Begun in January 2012, Van Brunt Stillhouse, located in Red Hook, Brooklyn, is an up-and-coming distillery to keep your eye on. Like many of their neighbors in New York, the folks at Van Brunt are focusing on making artisanal spirits from scratch. From the outset, Daric Schlesselman has employed a strategy that produces spirits with historical resonance, craft ingenuity that can only be found in things being made at this small a scale, and an insistence on the highest quality raw materials, preferably local if possible without being unnecessarily dogmatic about it. The three spirits currently available from them, rum, grappa, and whiskey, all touch on these elements.
Close to a year ago they released their first product, Due North Rum. Immediately this caught our attention. This was a significant deviation from the new generation of vodkas, moonshines, and gins being produced at nearly every new distillery across the country. And more importantly, it reminded us of the significance of rum in colonial New York through the American Revolution. Rum was THE original spirit of America, easily the most widely consumed and closely tied to the British sugar trade in the Caribbean where molasses, a byproduct of making sugar, was shipped to colonies like New York for rum production. Taxation without representation really hit home with the Molasses Act of 1733 and the Sugar Act of 1764, and the stage for revolution in the colonies was set. Instead of using industrial molasses from the Caribbean, Daric has found a unique source of organic family-grown unprocessed sugar from the Himalayas. The fresh, inviting character of the sugar and the rich wood profile of the small barrels transform each other into a rum with delicate sweet and floral qualities with a luscious caramel texture and mildly spicy finish.
Yelling “grappa” in a crowded room won’t exactly make everyone’s eyes light up. There are many extraordinary examples produced by master distillers, but sadly, most people only remember the rough, harsh, bootleg examples that their grandparents used to swear by, and they’ve never had the guts to give it another chance. And I’ll admit: grappa from New York just sounds sketchy. But great grappa is well worth drinking, and Van Brunt’s Red Hook Grappa, made from Lieb Cellars Pinot Blanc grapes, is great. Where bad grappa is harsh, funky, and unbalanced, this is delicate, floral, slightly sweet, and mouth-watering with hints of gentle vanilla. An impressive labor of love.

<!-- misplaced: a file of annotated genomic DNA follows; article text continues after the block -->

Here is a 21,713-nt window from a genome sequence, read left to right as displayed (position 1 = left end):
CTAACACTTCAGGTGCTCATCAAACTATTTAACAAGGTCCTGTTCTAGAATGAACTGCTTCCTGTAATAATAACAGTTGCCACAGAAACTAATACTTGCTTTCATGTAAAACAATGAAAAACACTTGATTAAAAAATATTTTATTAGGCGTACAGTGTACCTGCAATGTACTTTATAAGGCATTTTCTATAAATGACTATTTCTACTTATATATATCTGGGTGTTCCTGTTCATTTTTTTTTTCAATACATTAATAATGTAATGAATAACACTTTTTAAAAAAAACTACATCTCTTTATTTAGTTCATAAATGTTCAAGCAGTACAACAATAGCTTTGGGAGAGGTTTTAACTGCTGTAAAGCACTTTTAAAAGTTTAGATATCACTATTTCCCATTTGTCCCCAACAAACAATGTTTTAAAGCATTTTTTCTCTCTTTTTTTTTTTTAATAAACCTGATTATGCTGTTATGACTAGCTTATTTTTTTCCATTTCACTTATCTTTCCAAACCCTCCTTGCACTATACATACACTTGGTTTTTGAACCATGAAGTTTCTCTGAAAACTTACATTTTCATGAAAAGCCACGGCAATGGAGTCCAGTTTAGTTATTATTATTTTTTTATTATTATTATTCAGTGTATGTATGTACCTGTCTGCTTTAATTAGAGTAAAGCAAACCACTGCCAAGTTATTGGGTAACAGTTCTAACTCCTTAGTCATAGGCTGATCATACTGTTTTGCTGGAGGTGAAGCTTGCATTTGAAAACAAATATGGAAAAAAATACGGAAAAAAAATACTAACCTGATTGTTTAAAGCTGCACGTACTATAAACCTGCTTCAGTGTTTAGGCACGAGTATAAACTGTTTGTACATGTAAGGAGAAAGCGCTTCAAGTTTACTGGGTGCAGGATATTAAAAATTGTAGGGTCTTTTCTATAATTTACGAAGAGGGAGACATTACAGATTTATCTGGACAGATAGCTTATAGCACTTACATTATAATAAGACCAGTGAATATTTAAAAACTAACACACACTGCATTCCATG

Though rum may be on the rise again, there is no denying that whiskey is America’s spirit of the moment. With new ones popping up all the time, there still somehow doesn’t seem to be enough to go around. Keeping with the experimental, “anything’s possible” attitude fundamental to craft distillers, this is a distinctively new American whiskey. Made entirely from malted barley and aged in small oak casks for under a year, the Malthouse is playful and approachable with a surprising amount of complexity for a whiskey this young. Perhaps the most impressive effort yet from this budding distillery. We can’t wait for the return of their American whiskey, and the arrival of their first-ever rye.